Within 24 hours I’ve seen reports of the BBC article on sextortion has been seen in Canada, America and Australia. I really hope this means more and more people are warned and don’t fall for this scam.
I’ll be speaking at the iDate conference in Las Vegas on January 22nd. It’s a huge event for the dating site industry and will give us an opportunity to meet with site owners and hopefully find ways to work with them on dealing with romance scams. If you want to read more about the conference, go to http://idate2015.com
We’ve been working with the BBC on this for ages. It all started with a message to me 6 months ago. Good to see the finished result at last. We should also be able to announce another big media article in the coming weeks.
I’ve just had a call letting me know that there should be a big article on blackmail scams on the BBC tomorrow, starting at around 6am. More news as and when it arrives.
How on earth can a person go to a site called SCAMsurvivors, click on a section on the forum called “refugee SCAMS”, see documents watermarked with “sent by SCAMMER” there and STILL write a post in the thread asking them to contact them believing they’re real? The really scary thing is that it’s actually a pretty regular occurrence on our forum.
Beware of emails with a job title in the name. mail.com allows free email addresses that have a job title in it. @presidency.com, @consultant.com, @engineer.com, @diplomat.com and @contractor.com are some examples. Any genuine person would use the email system of the company they work for, not a free email address.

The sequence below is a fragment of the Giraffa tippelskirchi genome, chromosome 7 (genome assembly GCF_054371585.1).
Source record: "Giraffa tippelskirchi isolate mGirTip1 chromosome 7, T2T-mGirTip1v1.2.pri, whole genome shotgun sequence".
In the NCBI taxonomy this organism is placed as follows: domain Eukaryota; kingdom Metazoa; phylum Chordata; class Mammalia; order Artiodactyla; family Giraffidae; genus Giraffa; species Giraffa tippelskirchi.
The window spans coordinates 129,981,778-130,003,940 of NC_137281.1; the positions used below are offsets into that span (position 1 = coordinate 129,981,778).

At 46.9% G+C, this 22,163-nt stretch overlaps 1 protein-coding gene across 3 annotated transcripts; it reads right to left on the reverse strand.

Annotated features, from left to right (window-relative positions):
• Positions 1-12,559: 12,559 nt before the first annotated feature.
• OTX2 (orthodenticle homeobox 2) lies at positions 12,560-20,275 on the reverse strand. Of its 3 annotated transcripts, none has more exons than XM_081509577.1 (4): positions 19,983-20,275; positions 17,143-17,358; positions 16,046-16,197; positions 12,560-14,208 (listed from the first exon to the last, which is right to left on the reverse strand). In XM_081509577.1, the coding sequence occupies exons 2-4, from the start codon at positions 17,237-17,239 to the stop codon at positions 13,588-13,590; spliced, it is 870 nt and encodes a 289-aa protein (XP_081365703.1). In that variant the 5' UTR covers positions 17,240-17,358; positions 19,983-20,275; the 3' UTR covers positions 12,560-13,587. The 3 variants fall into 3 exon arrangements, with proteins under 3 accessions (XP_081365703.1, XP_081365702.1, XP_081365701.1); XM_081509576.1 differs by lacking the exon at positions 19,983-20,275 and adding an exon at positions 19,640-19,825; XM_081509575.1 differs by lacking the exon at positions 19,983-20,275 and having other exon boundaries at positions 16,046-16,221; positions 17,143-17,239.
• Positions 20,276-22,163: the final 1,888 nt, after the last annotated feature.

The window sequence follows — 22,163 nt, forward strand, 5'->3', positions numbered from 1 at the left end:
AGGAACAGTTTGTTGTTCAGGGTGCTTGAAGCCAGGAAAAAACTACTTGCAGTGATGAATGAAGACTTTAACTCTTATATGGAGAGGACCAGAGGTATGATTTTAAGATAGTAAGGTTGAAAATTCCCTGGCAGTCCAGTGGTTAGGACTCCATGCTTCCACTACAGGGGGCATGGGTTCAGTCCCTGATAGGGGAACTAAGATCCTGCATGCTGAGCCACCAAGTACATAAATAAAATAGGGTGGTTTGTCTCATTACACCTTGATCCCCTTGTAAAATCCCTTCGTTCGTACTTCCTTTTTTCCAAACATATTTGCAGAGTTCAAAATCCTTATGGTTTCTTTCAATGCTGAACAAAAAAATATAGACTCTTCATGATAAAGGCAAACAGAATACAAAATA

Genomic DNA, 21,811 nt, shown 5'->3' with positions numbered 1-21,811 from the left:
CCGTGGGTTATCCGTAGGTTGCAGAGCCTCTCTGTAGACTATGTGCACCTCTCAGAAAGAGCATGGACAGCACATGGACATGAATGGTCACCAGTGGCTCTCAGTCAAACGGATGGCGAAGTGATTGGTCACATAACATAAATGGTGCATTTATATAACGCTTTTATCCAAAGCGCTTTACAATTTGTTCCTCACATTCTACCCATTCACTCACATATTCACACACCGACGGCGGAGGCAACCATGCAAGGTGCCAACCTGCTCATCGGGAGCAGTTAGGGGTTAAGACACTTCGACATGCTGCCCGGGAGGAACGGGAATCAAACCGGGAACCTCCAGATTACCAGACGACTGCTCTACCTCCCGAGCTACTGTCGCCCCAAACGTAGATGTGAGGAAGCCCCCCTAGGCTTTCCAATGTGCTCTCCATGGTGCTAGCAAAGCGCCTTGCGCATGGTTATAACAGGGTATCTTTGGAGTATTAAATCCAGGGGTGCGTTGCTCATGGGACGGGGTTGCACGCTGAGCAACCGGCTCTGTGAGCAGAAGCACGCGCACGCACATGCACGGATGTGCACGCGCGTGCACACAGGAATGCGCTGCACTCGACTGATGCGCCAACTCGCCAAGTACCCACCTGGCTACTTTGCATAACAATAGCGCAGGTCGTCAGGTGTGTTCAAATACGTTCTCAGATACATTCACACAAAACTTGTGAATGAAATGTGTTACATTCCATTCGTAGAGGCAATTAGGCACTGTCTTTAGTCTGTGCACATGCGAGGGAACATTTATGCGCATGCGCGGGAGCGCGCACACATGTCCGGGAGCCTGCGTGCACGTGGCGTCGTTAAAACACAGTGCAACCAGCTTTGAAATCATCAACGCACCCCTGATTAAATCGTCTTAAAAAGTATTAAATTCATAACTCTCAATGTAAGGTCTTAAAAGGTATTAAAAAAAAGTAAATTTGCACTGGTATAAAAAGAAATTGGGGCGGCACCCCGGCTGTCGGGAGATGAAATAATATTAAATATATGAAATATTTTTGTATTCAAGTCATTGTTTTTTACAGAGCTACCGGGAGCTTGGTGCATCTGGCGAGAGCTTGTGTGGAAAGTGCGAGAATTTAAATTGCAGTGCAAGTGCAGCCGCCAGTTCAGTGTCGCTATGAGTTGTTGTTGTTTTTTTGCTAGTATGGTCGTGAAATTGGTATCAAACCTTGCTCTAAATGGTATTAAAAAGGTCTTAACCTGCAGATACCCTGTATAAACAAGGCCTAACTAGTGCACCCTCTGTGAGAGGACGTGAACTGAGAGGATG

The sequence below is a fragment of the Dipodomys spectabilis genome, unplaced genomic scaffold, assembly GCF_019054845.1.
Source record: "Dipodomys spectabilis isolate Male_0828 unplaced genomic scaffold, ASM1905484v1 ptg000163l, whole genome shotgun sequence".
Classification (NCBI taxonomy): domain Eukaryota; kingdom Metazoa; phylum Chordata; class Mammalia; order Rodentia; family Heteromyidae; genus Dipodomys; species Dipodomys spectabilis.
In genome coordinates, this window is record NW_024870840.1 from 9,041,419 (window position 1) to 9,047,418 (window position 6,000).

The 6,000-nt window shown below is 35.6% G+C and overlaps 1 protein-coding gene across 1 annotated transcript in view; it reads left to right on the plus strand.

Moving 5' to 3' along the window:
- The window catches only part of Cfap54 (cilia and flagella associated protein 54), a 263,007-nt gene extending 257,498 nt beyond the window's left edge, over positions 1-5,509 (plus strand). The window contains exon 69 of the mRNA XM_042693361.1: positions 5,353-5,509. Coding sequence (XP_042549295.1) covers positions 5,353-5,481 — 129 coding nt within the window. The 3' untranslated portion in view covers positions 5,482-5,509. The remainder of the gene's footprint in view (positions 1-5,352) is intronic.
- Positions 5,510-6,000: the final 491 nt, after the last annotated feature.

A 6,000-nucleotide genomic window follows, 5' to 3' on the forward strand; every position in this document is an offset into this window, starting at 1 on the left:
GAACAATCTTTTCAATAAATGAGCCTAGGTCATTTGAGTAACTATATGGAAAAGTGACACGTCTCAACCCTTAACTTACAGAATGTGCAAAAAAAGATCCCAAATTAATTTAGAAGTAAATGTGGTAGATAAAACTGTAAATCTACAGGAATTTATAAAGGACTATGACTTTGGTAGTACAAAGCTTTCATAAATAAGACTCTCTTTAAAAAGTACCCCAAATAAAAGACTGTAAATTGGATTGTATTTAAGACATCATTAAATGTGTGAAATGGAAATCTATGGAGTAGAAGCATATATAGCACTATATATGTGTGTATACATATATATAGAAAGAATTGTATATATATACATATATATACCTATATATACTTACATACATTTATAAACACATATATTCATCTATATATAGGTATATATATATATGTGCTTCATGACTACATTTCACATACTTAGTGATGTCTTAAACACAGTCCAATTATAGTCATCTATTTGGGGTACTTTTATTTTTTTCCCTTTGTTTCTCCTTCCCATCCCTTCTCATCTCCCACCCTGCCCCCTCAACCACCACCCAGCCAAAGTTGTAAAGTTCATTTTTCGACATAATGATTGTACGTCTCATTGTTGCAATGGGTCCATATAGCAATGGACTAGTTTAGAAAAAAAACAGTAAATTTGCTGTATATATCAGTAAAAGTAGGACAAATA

Why? Simple. You kill one profile and they just make a new one. You’ve gained nothing by doing it, and any reports/investigations on the scammer are now outdated. Don’t do it.
When Christmas shopping, beware of the increased criminal activity. Guard your credit card PIN, don’t leave your wallet or purse in an easy to pickpocket place, keep any presents you buy hidden in the boot of your car and watch out for credit card skimming. After Christmas, remember that all those boxes you throw out show the criminals exactly what’s in the house and worth stealing.
We’re not getting any kind of joy out of seeing your video, believe me. What it does is give us the chance to report not only the video given but any others we find on that account. YouTube has a “3 strikes and you’re out” policy, so if we can report more than one video at a time, we can get the account shut down much quicker. We also know the best way to get a video removed as fast as possible. Most people we’ve spoken to will report their video but not any others. We report every one we see. We’ve managed to report hundreds of videos and get dozens of accounts closed that way. Getting the account removed also gets rid of any hidden or private videos, which can take days to have deleted otherwise. Sometimes they’re removed within 5 minutes of reporting them, which is always a good result.
The key word here is “fee”. Of course the other key words are “advance” and “fraud”. Basically, it’s a fraud that tells you that you need to pay a fee in advance. Makes perfect sense, right? Need a loan? Pay us the processing fees first, then you can have it. Found true love? Cough up the fees for her to travel with you, then she’ll do it. Won a lottery you didn’t enter? Give us the admin fees before we can release it to you. Someone offering you a share in Saddam’s millions? We need a fee to help grease some palms first. Simple isn’t it?